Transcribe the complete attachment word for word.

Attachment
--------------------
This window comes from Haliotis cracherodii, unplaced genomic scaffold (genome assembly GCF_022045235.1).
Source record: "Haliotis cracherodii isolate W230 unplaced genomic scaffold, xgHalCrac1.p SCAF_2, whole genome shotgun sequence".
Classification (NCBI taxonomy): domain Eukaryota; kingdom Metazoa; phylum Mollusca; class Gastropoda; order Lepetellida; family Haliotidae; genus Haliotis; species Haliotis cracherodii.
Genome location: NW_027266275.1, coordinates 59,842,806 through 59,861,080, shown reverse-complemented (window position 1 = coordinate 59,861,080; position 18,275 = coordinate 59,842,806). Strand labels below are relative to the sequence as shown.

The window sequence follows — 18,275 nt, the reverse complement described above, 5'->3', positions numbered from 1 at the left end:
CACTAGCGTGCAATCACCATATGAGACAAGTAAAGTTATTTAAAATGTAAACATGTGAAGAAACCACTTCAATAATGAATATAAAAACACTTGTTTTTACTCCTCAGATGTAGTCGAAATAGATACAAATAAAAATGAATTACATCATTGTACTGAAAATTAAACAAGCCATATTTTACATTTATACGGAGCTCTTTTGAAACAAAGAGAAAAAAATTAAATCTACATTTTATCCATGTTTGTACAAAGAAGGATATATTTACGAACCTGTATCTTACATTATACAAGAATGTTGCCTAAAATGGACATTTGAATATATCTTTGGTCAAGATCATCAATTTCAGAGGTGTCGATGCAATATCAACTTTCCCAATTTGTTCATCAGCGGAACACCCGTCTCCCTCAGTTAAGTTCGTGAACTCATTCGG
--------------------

This window comes from Haliotis cracherodii, unplaced genomic scaffold (genome assembly GCF_022045235.1).
Source record: "Haliotis cracherodii isolate W230 unplaced genomic scaffold, xgHalCrac1.p SCAF_2, whole genome shotgun sequence".
Classification (NCBI taxonomy): domain Eukaryota; kingdom Metazoa; phylum Mollusca; class Gastropoda; order Lepetellida; family Haliotidae; genus Haliotis; species Haliotis cracherodii.
Genome location: NW_027266275.1, coordinates 59,842,806 through 59,861,080, shown reverse-complemented (window position 1 = coordinate 59,861,080; position 18,275 = coordinate 59,842,806). Strand labels below are relative to the sequence as shown.

The window sequence follows — 18,275 nt, the reverse complement described above, 5'->3', positions numbered from 1 at the left end:
CACTAGCGTGCAATCACCATATGAGACAAGTAAAGTTATTTAAAATGTAAACATGTGAAGAAACCACTTCAATAATGAATATAAAAACACTTGTTTTTACTCCTCAGATGTAGTCGAAATAGATACAAATAAAAATGAATTACATCATTGTACTGAAAATTAAACAAGCCATATTTTACATTTATACGGAGCTCTTTTGAAACAAAGAGAAAAAAATTAAATCTACATTTTATCCATGTTTGTACAAAGAAGGATATATTTACGAACCTGTATCTTACATTATACAAGAATGTTGCCTAAAATGGACATTTGAATATATCTTTGGTCAAGATCATCAATTTCAGAGGTGTCGATGCAATATCAACTTTCCCAATTTGTTCATCAGCGGAACACCCGTCTCCCTCAGTTAAGTTCGTGAACTCATTCGG